Why does the Bigfoot myth persist

Some researchers suspect that Bigfoot - like the Yeti - are survivors of the giant ape Gigantopithecus. Not much is known about this species, which became extinct about 120,000 years ago, because the only fossil finds from Central Asia so far are limited to molars and remains of the jaw. And should Bigfoot actually be a Gigantopithecus, the question remains how the species could have spread to North America. It is more likely that it is a bear. Brown or grizzly bears can move on two legs - in the dark of the woods one of them could have looked like an eerie giant.

Successes in cryptozoology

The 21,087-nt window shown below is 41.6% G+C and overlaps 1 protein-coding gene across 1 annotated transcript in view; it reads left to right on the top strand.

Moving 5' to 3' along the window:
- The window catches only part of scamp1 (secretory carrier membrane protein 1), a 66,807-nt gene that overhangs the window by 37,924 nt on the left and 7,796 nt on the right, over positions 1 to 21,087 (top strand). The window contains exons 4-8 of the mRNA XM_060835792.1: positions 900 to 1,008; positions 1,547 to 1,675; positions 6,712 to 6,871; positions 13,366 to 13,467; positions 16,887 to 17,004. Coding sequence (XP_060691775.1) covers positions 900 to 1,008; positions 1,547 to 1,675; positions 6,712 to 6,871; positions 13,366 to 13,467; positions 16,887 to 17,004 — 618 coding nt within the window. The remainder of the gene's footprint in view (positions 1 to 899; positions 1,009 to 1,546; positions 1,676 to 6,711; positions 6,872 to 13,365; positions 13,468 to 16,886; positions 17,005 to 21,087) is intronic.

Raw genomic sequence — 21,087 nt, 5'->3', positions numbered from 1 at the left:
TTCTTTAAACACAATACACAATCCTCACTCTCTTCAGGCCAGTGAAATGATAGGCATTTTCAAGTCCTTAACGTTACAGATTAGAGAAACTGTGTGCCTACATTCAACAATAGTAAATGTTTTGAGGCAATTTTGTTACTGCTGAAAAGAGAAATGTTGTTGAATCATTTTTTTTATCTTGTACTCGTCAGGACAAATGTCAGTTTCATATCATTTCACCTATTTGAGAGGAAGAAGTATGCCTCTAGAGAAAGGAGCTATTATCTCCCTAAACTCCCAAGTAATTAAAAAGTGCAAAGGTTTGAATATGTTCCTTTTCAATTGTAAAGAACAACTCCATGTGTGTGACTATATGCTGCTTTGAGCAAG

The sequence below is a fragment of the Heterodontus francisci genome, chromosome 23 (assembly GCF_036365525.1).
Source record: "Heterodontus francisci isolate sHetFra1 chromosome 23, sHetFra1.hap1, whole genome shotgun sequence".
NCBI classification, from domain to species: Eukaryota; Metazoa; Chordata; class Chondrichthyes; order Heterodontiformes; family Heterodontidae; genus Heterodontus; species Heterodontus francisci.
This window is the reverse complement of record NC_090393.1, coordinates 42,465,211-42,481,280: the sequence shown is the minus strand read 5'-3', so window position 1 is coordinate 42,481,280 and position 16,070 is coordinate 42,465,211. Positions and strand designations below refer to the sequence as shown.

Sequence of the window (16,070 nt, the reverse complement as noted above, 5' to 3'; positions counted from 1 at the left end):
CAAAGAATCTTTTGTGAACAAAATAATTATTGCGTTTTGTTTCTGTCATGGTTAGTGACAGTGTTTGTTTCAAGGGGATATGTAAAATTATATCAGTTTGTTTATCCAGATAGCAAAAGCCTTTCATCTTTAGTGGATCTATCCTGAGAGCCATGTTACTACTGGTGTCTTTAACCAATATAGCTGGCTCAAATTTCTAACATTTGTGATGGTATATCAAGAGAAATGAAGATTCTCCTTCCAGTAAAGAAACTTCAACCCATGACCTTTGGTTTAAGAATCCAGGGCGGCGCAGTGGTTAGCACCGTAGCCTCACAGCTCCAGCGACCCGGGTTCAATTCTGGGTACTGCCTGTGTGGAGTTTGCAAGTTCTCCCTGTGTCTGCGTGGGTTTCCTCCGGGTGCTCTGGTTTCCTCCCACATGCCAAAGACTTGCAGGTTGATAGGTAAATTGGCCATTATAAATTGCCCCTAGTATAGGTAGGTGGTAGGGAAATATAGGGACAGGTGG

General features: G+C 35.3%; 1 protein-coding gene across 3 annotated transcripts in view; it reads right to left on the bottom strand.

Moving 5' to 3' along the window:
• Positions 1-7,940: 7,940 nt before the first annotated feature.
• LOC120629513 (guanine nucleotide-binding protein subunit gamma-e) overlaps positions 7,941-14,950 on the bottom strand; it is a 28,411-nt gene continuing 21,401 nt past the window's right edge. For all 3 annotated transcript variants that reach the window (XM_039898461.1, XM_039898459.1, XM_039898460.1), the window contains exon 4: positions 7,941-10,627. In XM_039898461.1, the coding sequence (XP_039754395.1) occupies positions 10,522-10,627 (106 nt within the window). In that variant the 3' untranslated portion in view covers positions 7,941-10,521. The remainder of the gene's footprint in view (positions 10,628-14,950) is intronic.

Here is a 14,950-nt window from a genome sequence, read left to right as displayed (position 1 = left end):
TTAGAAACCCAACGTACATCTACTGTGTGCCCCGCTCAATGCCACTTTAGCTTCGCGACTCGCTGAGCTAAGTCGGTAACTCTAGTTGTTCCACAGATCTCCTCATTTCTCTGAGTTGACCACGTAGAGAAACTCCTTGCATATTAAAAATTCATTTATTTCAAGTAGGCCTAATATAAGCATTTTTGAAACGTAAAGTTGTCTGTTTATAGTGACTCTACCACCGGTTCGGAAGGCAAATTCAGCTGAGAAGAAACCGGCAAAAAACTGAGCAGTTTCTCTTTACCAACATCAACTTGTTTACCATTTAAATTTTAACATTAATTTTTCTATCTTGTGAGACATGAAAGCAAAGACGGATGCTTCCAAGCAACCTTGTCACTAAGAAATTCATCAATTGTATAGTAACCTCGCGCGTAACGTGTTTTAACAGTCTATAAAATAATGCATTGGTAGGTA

For most scientists, Bigfoot belongs to the realm of mythical creatures along with its Asian relatives. There is no evidence to unequivocally support its existence. Nevertheless, belief in it is maintained - for example through cryptozoology. Representatives of this controversial scientific discipline consider creatures such as the Bigfoot, the Yeti, but also the Loch Ness Monster in Scotland to be previously undiscovered animal species - so-called cryptids.

Anthropologists and zoologists do not take cryptozoology research seriously. They consider them dubious because they believe that scientific methods are ignored. Nevertheless, the strictly traditional scientific community had to make some concessions to cryptozoology: for example, they considered the okapi, the Komodo dragon, the coelacanth and mountain gorillas to be pure fantasy stories by locals - until they were discovered in the twentieth century. Cryptozoologists feel that these discoveries confirm their research concerns. Whether one day they will be able to prove the existence of Bigfoot remains to be seen for the time being.